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Throughout the poem, the speaker employs simile and metaphor to help sharpen the contrast between himself and his oppressors. Recall that a simile (SIH-muh-lee) is a figure of speech that explicitly compares two unlike things to each other. A metaphor (MEH-tuh-for), by contrast, makes a more implicit comparison between two unlike things. The opening quatrain (lines 1–4) offers a useful example of how the speaker establishes a tense relationship between simile and metaphor:
If we must die, let it not be like hogs
Hunted and penned in an inglorious spot,
While round us bark the mad and hungry dogs,
Making their mock at our accursèd lot.
A simile occurs in the opening line, where the speaker explicitly compares the situation he and kinsmen find themselves in to the hunting and penning of pigs. In this simile, the speaker and his compatriots are “like hogs.” Crucially, however, the speaker makes this comparison negatively. That is, he dismisses the comparison even as he makes it, thereby refusing to be treated like an animal. By contrast, the speaker uses a metaphor to identify his oppressors as “mad and hungry dogs.” Whereas the speaker and his kinsmen are not like hogs, their oppressors are like dogs. And furthermore, since the speaker uses metaphor rather than simile, the oppressors aren’t like dogs—they are dogs. This distinction is crucial, since it reverses the hierarchy that otherwise treats the speaker and his compatriots as less than human.
Apostrophe (uh-PAW-struh-FEE) is a rhetorical figure in which a speaker makes a direct and explicit address, usually to an absent person or to an object or abstract entity. In McKay’s poem, the speaker uses apostrophe to address to his compatriots:
O kinsmen! we must meet the common foe!
Though far outnumbered let us show us brave,
And for their thousand blows deal one death-blow!
These lines (lines 9–11) consist of a rousing call to arms, as the speaker attempts to convince his compatriots to demonstrate their bravery by joining the fight against their “common foe.” Admittedly, it isn’t entirely clear whether the addressees are present or absent. On the one hand, it’s possible that the speaker is addressing a small group of fellows who are under imminent threat of violence. On the other hand, it’s possible to read the speaker’s address more generally. That is, instead of depicting a particular moment of impending violence, he may be speaking more generally, addressing any “kinsmen” who belong to an oppressed or marginalized group. Both readings are available, which has the advantage of making the poem meaningful to a wider range of readers.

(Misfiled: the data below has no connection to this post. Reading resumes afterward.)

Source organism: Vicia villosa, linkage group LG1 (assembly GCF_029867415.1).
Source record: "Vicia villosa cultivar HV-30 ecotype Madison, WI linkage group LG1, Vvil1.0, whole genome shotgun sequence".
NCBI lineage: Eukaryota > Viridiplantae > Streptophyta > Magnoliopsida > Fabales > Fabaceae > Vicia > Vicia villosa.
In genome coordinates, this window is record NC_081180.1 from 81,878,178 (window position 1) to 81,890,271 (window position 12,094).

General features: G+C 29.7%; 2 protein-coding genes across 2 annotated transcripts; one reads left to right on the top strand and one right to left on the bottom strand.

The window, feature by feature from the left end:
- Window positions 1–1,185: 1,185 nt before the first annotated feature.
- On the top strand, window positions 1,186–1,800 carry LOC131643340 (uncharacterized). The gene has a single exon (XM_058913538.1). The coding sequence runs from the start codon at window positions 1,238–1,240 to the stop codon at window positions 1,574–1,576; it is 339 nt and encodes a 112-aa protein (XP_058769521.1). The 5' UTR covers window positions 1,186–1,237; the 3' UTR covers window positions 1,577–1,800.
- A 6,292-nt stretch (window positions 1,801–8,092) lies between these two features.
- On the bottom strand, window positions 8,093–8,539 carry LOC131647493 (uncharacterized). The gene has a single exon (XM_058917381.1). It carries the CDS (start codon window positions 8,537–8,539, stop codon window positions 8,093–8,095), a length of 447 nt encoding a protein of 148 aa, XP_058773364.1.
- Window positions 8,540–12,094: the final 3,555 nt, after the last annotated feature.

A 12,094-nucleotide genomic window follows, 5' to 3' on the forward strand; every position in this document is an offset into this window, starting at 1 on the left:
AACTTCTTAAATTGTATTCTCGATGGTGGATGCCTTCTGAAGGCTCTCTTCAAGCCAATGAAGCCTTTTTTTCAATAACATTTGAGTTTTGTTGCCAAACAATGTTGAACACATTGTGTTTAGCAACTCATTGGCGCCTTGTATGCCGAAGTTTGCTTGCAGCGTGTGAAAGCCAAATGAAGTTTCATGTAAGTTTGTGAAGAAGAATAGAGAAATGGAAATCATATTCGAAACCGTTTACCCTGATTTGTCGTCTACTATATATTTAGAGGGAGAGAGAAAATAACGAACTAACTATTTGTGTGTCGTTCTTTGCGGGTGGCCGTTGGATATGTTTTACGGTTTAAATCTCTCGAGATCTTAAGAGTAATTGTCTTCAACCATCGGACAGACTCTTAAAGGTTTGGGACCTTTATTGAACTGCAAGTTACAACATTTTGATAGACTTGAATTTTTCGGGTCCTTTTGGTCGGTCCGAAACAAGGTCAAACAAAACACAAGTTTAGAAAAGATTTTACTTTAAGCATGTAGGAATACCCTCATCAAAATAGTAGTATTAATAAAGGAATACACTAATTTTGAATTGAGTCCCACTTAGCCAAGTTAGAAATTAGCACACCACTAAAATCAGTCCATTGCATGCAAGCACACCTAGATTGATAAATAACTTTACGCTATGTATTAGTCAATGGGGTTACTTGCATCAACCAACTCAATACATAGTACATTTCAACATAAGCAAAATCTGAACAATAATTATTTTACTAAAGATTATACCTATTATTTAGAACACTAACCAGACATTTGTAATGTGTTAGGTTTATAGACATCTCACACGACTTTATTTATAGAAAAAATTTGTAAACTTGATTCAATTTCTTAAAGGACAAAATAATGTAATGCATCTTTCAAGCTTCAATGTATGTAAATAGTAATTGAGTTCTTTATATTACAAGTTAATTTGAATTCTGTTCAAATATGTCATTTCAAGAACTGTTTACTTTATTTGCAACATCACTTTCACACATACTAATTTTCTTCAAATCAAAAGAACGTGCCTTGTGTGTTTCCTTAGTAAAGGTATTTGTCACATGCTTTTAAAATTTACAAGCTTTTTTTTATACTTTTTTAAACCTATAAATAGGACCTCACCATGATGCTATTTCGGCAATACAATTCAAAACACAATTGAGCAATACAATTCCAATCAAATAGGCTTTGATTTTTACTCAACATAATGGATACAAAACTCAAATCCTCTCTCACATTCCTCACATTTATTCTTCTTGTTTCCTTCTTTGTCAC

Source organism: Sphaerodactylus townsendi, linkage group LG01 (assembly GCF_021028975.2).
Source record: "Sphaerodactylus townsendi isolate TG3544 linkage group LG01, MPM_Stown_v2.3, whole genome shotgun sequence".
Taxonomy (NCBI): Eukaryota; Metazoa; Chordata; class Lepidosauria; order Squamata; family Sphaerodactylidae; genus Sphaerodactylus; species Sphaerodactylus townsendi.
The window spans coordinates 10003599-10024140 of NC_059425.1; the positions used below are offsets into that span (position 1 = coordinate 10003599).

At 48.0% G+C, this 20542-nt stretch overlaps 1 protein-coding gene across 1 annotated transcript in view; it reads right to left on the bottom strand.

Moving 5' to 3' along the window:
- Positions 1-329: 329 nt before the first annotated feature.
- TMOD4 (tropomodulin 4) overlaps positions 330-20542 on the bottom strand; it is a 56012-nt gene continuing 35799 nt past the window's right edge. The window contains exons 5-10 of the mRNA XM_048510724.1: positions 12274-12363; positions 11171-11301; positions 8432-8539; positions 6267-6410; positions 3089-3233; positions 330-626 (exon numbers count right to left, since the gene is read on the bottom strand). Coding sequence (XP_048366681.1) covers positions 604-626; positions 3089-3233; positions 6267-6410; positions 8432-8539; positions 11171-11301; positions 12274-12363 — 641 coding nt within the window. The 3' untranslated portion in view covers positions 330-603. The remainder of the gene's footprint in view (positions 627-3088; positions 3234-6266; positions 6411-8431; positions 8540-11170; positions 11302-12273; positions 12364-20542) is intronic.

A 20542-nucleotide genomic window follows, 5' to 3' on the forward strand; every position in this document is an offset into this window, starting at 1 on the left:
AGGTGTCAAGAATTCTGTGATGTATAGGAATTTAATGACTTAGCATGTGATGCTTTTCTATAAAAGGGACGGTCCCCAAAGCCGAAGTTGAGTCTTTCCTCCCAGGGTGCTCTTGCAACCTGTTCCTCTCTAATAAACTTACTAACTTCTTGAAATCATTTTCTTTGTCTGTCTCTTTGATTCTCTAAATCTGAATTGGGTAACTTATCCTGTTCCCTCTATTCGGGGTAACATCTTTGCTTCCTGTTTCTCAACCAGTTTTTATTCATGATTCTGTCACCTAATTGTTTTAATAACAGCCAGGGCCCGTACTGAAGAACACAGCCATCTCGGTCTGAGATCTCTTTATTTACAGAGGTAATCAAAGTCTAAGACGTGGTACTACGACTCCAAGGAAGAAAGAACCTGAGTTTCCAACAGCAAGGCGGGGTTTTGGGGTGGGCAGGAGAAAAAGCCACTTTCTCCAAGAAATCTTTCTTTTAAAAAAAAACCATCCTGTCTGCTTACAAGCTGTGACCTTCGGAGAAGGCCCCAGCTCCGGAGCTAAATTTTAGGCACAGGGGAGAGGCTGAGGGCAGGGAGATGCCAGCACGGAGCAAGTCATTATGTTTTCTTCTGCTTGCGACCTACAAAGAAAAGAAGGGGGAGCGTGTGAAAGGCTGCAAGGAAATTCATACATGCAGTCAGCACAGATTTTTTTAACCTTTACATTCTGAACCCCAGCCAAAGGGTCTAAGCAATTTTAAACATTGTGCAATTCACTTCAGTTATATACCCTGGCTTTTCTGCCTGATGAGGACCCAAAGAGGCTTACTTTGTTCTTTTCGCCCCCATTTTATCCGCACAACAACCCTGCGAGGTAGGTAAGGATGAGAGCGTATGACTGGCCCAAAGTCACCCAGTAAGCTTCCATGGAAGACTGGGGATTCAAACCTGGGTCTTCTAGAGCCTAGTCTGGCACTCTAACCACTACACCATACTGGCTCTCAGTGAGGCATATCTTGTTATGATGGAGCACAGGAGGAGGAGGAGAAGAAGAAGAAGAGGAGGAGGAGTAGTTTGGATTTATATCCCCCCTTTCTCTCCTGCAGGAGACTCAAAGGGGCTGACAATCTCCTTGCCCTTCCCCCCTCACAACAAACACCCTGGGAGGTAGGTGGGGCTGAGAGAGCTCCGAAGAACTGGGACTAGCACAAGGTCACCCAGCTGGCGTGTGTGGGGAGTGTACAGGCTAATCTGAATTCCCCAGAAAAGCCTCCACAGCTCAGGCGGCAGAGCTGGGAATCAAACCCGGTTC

In literary analysis, consonance refers the repetition of consonant sounds in sequential or nearby words or phrases. Throughout “If We Must Die,” McKay makes frequent and highly varied use of consonance to give his verse a sonorous musicality and subtle power. To see just how varied McKay’s use of consonance is, consider the sonnet’s opening quatrain (lines 1–4):
In this passage, McKay maintains several threads of consonance, three of which are marked with alterations to the type. Note the M sounds marked in bold text, the N sounds marked in unitalicized text, and the D sounds marked in bold-and-unitalicized text. What’s remarkable about these overlapping threads is the way McKay sustains them with differing degrees of density. For example, the M and D sounds each appear sporadically in three different lines. By contrast, the N sounds appear more densely in the second line, with two additional instances in the third line. Additionally, it’s worth noting that the placement of these repeating consonant sounds varies in terms of their position within individual words. In the case of the D sounds, for instance, they appear at both the beginning and ending of words, which produces additional variation in sound and intonation.